Estimated Reading Time: 5 minutes

I’ve been thinking lately for a few years about the way various fandoms castigate and canonize different kinds of relationships. Now, me, I very rarely go in for romance stories. I find them generally infuriating, reductionist, and unnecessary. But there are those few that hit me like a truck and I sit around trying to figure out where they went right for me and where all the others go wrong.

Back up a bit: I was a Tumblr addict from 2011 to 2014. I quit cold turkey. I’m glad I did. In all seriousness, the straw that broke the camel’s back was the Tumblr Agents of SHIELD fandom’s treatment of Leo Fitz which is mostly a topic for another day, but it comes into play here. What I find so fascinating is that the same group of people who angrily reject the notion of “the friendzone” are also furious to the point of character assassination when two characters who are friends realize that they have strong feelings for each other. It’s fascinating to me that there is even such a hard delineation in our culture between feelings of friendship and feelings of romantic love. That’s not how feelings work.

I’ve always been a shipper. No shame in it. Every time I find a new ship I say “nothing could ever hurt me as much as these two do.” And then the next two waltz into my life. It was Mulder/Scully once. It’s been Ron/Hermione forever. Buffy/Spike have their place in my heart. Kara/Lee destroyed me for actual months in what I can only describe as the worst breakup of my life. I swear it off after every decimation. Never will I ever get sucked into some fictional relationship again. After every emotional murder it gets that much harder to slip past all my locks, laser grids, and insurmountable walls. FitzSimmons slid in there like ninjas. The thing with those two is that I love them so specifically that I can’t really discuss it with other people because other people are wrong.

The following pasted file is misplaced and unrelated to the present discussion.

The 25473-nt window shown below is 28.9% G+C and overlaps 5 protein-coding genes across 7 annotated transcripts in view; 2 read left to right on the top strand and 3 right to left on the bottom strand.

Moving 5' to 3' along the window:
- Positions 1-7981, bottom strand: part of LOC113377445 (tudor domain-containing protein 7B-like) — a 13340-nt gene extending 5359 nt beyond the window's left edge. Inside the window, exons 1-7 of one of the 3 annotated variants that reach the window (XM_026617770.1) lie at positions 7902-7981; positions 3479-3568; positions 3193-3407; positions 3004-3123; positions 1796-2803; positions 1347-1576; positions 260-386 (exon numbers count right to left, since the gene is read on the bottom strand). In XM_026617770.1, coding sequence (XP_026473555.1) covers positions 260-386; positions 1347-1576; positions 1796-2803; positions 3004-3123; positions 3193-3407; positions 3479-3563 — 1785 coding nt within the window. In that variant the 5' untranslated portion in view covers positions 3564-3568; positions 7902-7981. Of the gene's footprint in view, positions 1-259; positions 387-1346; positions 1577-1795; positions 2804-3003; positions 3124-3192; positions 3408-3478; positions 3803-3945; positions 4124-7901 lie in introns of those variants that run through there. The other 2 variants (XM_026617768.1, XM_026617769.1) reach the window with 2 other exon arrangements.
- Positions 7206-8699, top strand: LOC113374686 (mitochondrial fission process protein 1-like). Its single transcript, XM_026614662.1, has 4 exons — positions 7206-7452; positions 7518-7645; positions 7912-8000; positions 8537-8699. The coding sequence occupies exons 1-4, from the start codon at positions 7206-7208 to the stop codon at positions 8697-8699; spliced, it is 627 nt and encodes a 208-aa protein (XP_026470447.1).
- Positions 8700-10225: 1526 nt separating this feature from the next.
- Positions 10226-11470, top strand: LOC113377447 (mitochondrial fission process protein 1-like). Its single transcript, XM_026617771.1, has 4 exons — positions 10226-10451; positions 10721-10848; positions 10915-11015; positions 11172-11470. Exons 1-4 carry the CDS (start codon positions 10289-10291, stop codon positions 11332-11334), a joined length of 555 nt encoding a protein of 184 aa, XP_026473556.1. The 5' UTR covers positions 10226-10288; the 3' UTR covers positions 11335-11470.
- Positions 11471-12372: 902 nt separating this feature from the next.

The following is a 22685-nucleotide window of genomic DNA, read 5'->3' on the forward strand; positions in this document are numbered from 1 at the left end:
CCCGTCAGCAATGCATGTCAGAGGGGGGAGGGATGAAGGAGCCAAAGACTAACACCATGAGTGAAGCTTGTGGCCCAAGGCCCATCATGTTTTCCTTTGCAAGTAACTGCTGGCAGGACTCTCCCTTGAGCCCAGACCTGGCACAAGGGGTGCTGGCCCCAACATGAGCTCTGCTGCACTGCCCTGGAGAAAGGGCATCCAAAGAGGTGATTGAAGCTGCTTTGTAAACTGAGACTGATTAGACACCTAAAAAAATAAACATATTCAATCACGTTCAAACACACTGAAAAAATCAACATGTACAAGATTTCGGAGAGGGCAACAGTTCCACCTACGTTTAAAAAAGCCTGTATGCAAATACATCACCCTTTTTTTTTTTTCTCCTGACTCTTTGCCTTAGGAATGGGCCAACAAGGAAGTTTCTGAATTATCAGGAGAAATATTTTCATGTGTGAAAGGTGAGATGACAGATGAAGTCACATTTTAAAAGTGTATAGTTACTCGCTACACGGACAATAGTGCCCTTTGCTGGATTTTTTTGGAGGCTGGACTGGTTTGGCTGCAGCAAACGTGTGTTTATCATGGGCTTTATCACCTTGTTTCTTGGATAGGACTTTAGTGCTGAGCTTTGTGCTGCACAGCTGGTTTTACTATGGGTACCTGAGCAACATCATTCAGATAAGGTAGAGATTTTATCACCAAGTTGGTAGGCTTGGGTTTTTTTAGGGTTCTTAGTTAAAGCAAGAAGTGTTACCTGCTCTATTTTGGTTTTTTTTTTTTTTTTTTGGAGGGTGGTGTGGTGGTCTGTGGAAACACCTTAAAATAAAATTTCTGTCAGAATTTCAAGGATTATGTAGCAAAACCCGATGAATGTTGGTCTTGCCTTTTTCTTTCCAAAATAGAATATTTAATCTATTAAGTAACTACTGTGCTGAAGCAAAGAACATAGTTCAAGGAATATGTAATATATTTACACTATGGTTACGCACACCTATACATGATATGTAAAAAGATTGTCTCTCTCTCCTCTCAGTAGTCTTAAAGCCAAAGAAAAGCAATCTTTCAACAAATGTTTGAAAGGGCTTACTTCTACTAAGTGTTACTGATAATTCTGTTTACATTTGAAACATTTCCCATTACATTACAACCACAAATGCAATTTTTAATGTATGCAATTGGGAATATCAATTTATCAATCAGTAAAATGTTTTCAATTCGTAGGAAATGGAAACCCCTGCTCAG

So, back to Tumblr: there is a lot of projection onto Fitz. The bits of fandom I was privy to projected every gross, cliched, overdone trope of unrequited dudebro pining in existence onto his head. There was much opining about how here was yet another example of hetero platonic friends falling in love. Le sigh, why can’t they ever just be friends? Okay, well, 1.) this ignores Jemma Simmons entirely (and if you think they weren’t in love for years you are wrong; ship manifesto likely forthcoming), but 2.) who has ever fallen in love with someone who is not their friend? And had it turn out even halfway well? Men and women can be friends. “Just” friends, though why friendship is somehow “lesser” I’ll never quite understand. But there’s also nothing quite as satisfying as a romantic arc that starts from a realistic place of friendship, commonality, and shared interests. Every ship I’ve ever captained has history. They have mutual respect. Even if the two meet for the first time during the story, the history builds over the narrative to a point where romance makes sense, rather than just suddenly having kisses. (Example from Agent Carter: Sousa and Peggy have history; Jason Wilkes and Peggy have sudden kisses.) I agree that a male friend realizing he’s in love with his female friend and then spending years pining after her waiting for her to “notice” and believing he’s entitled to her love because he “put in the work” is disgusting. The prime example I can think of is Ross and Rachel on Friends (a show I despise) though the trope is annoyingly common. But that’s not what was happening here, so I can only conclude that a large swath of people needed Fitz out of the way to further whatever agendas they champion.